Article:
Project Title

Liver Mass: An Unusual Presentation of Multiple Myeloma

Authors' Affiliations

Hemendra Mhadgut, Department of Internal Medicine- Medical Oncology, Quillen College of Medicine, Johnson City, TN Alay Mansurov, Department of Internal Medicine- Medical Oncology, Quillen College of Medicine, Johnson City, TN Rabia Zafar, Department of Pathology, Quillen College of Medicine, Johnson City, TN Koyamangalath Krishnan, Department of Internal Medicine- Medical Oncology, Quillen College of Medicine, Johnson City, TN

Faculty Sponsor’s Department

Internal Medicine

Name of Project's Faculty Sponsor

Dr. Koyamangalath Krishnan

Type

Poster: Competitive

Classification of First Author

Medical Resident or Clinical Fellow

Project's Category

Cancer or Carcinogenesis

Abstract Text

Multiple myeloma is characterized by proliferation of plasma cells in the bone marrow, producing monoclonal immunoglobulin. It accounts for 17% of hematologic malignancies in the US. Diagnosis is often suspected in the setting of bone lytic lesions, anemia, hypercalcemia or renal failure. Rarely, multiple myeloma can present with soft tissue involvement which can be difficult to diagnose. Below we present one such presentation.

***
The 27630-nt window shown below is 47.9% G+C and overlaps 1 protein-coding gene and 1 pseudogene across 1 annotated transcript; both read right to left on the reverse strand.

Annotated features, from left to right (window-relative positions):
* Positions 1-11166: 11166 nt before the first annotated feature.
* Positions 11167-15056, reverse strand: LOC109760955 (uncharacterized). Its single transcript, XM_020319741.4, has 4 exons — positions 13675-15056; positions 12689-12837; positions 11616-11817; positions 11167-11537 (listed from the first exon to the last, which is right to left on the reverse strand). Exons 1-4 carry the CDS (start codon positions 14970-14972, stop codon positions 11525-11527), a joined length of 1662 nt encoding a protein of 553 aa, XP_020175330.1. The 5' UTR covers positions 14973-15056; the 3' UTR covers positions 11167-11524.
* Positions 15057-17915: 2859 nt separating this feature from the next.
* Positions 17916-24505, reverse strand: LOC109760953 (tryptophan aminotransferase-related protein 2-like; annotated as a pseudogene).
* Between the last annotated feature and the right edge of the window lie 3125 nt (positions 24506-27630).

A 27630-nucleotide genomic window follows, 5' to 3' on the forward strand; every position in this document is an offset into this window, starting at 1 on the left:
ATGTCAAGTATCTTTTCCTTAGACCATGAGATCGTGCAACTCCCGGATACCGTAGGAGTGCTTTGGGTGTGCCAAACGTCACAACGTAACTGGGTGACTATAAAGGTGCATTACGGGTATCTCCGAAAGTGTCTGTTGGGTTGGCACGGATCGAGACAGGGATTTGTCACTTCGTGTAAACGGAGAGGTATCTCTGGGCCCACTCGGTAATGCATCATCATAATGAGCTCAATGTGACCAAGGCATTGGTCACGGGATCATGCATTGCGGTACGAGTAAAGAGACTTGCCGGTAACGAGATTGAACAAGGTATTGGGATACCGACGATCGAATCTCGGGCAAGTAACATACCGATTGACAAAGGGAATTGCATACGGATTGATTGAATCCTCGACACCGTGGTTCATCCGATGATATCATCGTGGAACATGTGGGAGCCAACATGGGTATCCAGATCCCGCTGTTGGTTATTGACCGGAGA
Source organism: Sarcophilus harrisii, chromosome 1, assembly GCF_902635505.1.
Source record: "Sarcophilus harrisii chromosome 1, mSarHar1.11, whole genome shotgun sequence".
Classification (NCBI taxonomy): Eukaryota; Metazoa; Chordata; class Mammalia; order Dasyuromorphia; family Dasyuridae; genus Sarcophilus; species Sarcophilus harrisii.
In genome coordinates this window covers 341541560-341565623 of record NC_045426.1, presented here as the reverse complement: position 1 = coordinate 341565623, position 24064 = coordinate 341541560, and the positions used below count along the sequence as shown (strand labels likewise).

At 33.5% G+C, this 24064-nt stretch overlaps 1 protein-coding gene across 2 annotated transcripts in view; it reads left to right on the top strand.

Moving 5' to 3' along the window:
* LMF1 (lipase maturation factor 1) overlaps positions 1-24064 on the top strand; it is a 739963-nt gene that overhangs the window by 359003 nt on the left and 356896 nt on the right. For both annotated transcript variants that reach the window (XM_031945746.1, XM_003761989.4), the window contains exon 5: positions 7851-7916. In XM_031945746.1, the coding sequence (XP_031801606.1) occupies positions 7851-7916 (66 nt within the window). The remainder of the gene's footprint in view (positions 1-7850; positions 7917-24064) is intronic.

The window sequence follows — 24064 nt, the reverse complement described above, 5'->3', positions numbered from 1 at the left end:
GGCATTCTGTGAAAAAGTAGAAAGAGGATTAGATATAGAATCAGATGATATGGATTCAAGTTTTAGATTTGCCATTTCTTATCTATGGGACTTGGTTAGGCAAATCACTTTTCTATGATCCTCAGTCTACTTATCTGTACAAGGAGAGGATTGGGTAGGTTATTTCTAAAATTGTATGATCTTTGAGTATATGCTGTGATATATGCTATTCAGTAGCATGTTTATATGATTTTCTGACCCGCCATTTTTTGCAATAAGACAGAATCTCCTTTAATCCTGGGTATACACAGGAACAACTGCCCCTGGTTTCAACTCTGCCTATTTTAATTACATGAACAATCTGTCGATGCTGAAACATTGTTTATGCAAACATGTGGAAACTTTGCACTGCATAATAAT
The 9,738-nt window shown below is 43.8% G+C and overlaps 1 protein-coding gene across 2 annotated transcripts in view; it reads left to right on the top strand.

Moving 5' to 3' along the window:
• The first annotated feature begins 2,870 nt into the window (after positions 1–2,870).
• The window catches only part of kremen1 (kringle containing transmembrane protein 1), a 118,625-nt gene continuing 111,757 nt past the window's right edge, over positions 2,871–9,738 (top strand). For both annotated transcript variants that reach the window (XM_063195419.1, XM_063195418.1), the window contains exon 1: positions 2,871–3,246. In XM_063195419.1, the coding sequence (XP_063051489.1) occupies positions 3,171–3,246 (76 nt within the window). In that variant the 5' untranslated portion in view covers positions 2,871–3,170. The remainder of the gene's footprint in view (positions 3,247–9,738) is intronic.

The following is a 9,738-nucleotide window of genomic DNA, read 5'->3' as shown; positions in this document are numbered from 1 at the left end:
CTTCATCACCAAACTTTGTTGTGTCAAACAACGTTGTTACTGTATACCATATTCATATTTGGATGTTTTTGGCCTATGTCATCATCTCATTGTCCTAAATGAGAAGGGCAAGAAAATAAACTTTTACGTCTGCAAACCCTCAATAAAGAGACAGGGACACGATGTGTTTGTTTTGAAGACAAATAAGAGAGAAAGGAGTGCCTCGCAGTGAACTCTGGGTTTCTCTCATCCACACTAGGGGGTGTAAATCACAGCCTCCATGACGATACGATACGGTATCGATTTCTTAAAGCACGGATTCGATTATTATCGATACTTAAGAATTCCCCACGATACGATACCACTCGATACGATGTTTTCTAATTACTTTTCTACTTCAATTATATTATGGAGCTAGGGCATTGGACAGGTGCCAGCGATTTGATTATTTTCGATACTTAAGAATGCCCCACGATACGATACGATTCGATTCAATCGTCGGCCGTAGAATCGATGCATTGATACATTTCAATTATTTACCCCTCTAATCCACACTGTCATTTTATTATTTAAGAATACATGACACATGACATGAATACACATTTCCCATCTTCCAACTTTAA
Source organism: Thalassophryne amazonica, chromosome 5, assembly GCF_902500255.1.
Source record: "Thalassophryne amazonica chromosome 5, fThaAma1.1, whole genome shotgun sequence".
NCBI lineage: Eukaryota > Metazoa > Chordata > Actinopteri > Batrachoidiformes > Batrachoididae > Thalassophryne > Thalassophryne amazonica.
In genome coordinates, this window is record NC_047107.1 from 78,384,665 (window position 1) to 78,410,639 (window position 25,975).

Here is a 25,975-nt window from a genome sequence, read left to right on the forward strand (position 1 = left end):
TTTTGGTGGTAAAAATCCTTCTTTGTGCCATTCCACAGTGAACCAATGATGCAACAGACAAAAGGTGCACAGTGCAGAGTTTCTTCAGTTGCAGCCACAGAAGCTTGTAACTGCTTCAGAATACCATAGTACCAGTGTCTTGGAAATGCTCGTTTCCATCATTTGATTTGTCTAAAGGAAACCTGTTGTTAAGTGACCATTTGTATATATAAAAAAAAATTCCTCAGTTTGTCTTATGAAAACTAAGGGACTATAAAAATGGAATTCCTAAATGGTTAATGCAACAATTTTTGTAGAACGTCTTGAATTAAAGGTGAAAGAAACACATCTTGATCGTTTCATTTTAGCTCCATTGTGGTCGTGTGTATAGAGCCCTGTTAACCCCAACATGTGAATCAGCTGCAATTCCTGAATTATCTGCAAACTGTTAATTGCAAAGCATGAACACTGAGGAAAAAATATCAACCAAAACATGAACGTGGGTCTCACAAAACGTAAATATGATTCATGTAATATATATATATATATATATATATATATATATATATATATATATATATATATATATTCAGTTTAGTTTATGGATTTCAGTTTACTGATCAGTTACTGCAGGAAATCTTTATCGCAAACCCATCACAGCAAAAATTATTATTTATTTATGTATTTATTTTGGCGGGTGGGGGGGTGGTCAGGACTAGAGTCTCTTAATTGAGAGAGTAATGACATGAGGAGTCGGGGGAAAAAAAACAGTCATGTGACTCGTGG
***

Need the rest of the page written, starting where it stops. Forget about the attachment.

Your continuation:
Our patient is a 53-year-old who was initially diagnosed with multiple myeloma six years back when he presented to hospital with back and right leg pain. On admission he was found to have multiple lytic lesions involving the appendicular and axial skeleton. On further workup, bone marrow biopsy showed 30% plasma cells with IgG kappa monoclonal protein elevation. Patient was diagnosed with ISS stage II multiple myeloma. He was treated with standard regimen with Velcade, Revlimid and dexamethasone with excellent response. Patient was evaluated for stem cell transplant however did not qualify for it due to social challenges. Patient was continued on maintenance therapy with Velcade and Revlimid for 8 cycles prior to clinical relapse with lytic lesions in the C-spine. At this point patient was switched to different therapeutic regimen with pomalidomide, carfilzomib and dexamethasone and had excellent response for 35 cycles on this regimen. Patient had interruption in treatment for 3 months due to other medical comorbidities. A repeat bone marrow biopsy which was done in November of 2019 revealed extensive bone marrow involvement with 70% plasma cells concerning for relapse. Patient was started on single agent daratumumab in December 2019 however had a difficult course interrupted by right-sided abdominal pain, persistent nausea and decreased appetite requiring hospital admission. Further workup revealed a 2.7 cm lesion in the liver as well as a 4.9 x 7.3 cm T11 left paraspinal soft tissue mass. Biopsy of the liver lesion revealed sheets of kappa restricted abnormal plasma cells concerning for progression of disease. Given the involvement of the visceral organ and the extent of his disease, it was decided to switch patient's treatment from single agent daratumumab to a multi agent chemotherapy regimen with dexamethasone, cyclophosphamide, etoposide and cisplatin. Patient received his 1st cycle inpatient and had marked symptomatic improvement and was discharged home. His M-protein spike reduced from 3.9 to 1.8 g/dl post once cycle of treatment.